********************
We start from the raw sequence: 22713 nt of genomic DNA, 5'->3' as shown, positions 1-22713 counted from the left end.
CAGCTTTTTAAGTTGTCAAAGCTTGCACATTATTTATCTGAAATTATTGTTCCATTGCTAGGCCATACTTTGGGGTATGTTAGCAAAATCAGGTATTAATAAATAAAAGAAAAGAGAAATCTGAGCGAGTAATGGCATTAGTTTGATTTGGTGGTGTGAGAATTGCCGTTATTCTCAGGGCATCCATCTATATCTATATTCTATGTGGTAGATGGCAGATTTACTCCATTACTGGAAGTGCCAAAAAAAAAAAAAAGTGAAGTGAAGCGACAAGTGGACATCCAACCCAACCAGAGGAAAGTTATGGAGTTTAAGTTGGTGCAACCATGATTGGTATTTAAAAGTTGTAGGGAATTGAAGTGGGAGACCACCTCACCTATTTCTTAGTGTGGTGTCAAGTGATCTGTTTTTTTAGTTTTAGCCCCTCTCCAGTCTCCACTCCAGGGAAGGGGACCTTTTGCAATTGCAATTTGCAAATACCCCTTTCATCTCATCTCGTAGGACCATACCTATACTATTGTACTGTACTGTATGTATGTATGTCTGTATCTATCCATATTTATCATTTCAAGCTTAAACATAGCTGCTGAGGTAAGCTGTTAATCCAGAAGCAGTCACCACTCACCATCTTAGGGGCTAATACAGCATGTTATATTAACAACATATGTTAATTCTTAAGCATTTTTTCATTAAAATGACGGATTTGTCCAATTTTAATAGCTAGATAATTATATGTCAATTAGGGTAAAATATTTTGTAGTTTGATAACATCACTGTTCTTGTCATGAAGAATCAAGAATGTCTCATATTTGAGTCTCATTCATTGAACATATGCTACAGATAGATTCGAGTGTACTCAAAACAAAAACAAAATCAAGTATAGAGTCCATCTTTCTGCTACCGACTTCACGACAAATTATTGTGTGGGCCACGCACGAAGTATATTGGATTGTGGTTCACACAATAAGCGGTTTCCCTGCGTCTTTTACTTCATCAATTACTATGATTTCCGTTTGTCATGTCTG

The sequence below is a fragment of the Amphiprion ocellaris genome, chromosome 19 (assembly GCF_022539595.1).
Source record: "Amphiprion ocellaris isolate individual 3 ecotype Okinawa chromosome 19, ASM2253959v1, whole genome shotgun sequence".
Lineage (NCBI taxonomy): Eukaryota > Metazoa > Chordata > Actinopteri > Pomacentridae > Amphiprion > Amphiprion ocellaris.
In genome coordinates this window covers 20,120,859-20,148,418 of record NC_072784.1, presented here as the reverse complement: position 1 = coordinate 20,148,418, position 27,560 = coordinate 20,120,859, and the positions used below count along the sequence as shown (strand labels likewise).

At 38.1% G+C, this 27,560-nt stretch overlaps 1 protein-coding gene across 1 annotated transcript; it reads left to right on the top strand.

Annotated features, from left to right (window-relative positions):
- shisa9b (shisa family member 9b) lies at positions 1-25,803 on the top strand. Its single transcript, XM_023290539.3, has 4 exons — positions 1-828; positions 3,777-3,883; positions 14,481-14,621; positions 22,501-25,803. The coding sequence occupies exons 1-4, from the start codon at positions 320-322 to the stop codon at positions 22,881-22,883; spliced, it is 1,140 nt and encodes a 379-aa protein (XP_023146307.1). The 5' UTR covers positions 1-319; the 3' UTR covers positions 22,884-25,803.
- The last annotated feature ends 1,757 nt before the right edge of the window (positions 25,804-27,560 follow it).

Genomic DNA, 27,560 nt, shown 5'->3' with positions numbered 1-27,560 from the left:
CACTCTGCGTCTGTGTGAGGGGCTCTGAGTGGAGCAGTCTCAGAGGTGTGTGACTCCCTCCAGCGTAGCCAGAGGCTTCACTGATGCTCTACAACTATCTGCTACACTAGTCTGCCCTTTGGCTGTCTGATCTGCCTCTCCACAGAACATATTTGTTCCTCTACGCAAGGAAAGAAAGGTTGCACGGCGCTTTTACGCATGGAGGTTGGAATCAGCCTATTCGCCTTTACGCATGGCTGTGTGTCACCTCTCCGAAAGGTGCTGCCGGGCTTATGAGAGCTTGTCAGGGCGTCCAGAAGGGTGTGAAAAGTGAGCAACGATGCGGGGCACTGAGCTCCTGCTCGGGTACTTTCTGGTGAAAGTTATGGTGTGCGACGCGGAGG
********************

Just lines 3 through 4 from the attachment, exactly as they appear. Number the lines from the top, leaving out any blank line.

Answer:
The sequence below is a fragment of the Amphiprion ocellaris genome, chromosome 19 (assembly GCF_022539595.1).
Source record: "Amphiprion ocellaris isolate individual 3 ecotype Okinawa chromosome 19, ASM2253959v1, whole genome shotgun sequence".